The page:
Electronic effect

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This article is about the influences on the chemical structure, reactivity, or properties of a molecule. For electronic audio effects, see Effects unit.

An electronic effect influences the structure, reactivity, or properties of molecule but is neither a traditional bond nor a steric effect.[1] In organic chemistry, the term stereoelectronic effect is also used to emphasize the relation between the electronic structure and the geometry (stereochemistry) of a molecule.

Types[edit]

Induction is the redistribution of electron density through a traditional sigma bonded structure according to the electronegativity of the atoms involved. The inductive effect drops across every sigma bond involved limiting its effect to only a few bonds.

Conjugation is a redistribution of electron density similar to induction but transmitted through interconnected pi-bonds. Conjugation is not only affected by electronegativity of the connected atoms but also affected by the position of electron lone pairs with respect to the pi-system. Electronic effects can be transmitted throughout a pi-system allowing their influence to extend further than induction.

Hyperconjugation is the stabilizing interaction that results from the interaction of the electrons in a sigma bond (usually C-H or C-C) with an adjacent empty (or partially filled) non-bonding p-orbital or antibonding π orbital or an antibonding sigma orbital to give an extended molecular orbital that increases the stability of the system.[2] Hyperconjugation can be used to explain phenomena such as the gauche effect and anomeric effect.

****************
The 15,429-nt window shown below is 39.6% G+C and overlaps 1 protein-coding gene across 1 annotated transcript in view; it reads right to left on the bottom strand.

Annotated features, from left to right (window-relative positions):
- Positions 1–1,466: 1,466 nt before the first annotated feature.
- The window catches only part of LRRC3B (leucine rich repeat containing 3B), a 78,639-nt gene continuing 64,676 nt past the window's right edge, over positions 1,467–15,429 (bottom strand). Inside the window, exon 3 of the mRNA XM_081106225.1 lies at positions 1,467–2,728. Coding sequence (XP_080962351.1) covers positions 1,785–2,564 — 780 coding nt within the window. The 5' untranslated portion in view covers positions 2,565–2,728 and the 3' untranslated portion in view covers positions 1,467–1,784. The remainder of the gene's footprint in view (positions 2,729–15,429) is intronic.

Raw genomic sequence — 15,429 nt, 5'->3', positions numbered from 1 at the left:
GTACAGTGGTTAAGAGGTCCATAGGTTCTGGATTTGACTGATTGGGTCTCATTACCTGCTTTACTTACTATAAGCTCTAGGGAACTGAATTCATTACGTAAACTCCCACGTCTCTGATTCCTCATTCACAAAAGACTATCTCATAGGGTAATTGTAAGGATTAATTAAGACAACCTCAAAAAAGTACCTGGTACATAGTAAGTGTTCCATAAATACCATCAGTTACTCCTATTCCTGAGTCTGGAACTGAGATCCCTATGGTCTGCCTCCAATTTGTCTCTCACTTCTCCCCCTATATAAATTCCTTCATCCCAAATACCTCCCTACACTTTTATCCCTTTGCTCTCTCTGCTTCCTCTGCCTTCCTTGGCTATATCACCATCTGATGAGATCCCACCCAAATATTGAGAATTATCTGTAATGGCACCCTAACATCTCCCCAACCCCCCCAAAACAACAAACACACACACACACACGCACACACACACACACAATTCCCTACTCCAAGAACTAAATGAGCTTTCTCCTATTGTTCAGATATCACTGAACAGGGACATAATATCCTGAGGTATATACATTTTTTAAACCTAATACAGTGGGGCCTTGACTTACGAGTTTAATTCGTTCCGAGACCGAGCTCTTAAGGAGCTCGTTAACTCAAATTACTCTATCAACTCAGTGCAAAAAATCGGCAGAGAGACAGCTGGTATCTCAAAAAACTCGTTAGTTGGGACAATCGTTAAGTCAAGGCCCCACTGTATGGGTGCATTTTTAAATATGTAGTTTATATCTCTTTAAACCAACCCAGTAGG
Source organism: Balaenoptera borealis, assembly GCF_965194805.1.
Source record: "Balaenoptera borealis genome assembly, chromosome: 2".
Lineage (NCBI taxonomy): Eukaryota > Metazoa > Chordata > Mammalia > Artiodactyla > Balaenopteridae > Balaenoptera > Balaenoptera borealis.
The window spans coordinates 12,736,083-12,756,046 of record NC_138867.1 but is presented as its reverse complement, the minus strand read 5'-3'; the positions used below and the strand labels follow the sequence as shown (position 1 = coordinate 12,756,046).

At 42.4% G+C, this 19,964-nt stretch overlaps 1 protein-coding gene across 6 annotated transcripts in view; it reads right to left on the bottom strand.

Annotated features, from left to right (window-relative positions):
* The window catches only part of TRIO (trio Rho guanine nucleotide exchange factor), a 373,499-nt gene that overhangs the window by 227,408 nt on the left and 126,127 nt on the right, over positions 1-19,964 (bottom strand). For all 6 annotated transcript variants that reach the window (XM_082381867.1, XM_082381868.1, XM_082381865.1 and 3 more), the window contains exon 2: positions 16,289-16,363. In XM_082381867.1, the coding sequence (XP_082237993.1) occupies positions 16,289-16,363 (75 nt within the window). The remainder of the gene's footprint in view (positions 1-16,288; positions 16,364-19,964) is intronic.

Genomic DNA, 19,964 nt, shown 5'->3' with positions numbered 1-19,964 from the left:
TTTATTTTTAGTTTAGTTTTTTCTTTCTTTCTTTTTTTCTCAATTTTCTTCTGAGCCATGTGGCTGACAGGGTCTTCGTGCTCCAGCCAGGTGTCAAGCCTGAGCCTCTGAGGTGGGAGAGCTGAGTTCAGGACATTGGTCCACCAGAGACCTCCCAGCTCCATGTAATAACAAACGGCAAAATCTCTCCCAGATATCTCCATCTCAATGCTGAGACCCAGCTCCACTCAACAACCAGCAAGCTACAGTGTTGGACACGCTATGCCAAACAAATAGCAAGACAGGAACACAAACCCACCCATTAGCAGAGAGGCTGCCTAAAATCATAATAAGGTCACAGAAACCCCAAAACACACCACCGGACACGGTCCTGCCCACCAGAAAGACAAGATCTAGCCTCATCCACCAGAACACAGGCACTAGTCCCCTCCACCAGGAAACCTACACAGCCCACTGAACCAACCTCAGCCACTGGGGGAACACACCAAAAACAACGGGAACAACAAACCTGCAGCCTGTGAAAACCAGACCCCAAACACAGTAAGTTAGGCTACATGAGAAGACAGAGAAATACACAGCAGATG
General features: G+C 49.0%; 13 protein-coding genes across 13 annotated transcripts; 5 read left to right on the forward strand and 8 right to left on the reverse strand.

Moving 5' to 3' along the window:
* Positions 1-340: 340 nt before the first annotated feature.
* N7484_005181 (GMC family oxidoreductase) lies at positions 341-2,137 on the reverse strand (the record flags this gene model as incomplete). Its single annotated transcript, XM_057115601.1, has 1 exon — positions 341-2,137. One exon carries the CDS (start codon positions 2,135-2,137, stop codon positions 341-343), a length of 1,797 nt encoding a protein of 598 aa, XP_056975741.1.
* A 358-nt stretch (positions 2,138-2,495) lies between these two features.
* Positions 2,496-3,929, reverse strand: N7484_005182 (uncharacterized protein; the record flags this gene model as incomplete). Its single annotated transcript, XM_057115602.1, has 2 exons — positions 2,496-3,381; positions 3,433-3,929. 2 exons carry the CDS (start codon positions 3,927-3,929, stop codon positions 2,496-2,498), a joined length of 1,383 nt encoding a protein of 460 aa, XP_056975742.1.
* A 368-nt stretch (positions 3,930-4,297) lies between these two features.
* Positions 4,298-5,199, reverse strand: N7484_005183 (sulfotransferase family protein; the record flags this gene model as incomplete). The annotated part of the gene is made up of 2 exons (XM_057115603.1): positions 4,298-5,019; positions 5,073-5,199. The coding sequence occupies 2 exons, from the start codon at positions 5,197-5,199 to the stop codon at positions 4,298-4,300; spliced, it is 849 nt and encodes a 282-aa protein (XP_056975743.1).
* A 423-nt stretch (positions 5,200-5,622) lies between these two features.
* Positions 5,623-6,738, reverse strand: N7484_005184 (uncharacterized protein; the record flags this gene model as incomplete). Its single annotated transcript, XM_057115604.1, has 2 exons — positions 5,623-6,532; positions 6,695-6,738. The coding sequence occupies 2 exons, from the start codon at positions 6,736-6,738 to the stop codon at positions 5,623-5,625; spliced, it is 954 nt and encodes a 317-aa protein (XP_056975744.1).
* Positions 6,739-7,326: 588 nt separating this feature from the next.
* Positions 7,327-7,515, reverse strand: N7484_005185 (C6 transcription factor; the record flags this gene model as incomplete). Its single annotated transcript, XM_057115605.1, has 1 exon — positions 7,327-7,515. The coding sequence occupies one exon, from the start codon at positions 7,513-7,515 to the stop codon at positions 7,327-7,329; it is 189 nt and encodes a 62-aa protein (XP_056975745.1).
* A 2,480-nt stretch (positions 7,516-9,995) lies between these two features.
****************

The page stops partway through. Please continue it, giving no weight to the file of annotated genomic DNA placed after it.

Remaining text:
Orbital symmetry is important when dealing with orbitals that contain directional components like p and d. An example of such an effect is square planar low-spin d8 transition metal complexes. These complexes exist as square planar complexes due to the directionality of the metal center's d orbitals despite fewer steric congestion in a tetrahedral geometric structure. This is simple one example of many varied examples, including aspects of pericyclic reactions such as the Diels-Alder reaction, among others.

Electrostatic interactions include both attractive and repulsive forces associated with the build-up of charge in a molecule. Electrostatic interactions are generally too weak to be considered traditional bonds or are prevented from forming a traditional bond, possibly by a steric effect. A bond is usually defined as two atoms approaching closer than the sum of their Van der Waal radii. Hydrogen bonding borders on being an actual "bond" and an electrostatic interaction. While an attractive electrostatic interaction is considered a "bond" if it gets too strong, a repulsive electrostatic interaction is always an electrostatic effect regardless of strength. An example of a repulsive effect is a molecule contorting to minimize the coulombic interactions of atoms that hold like charges.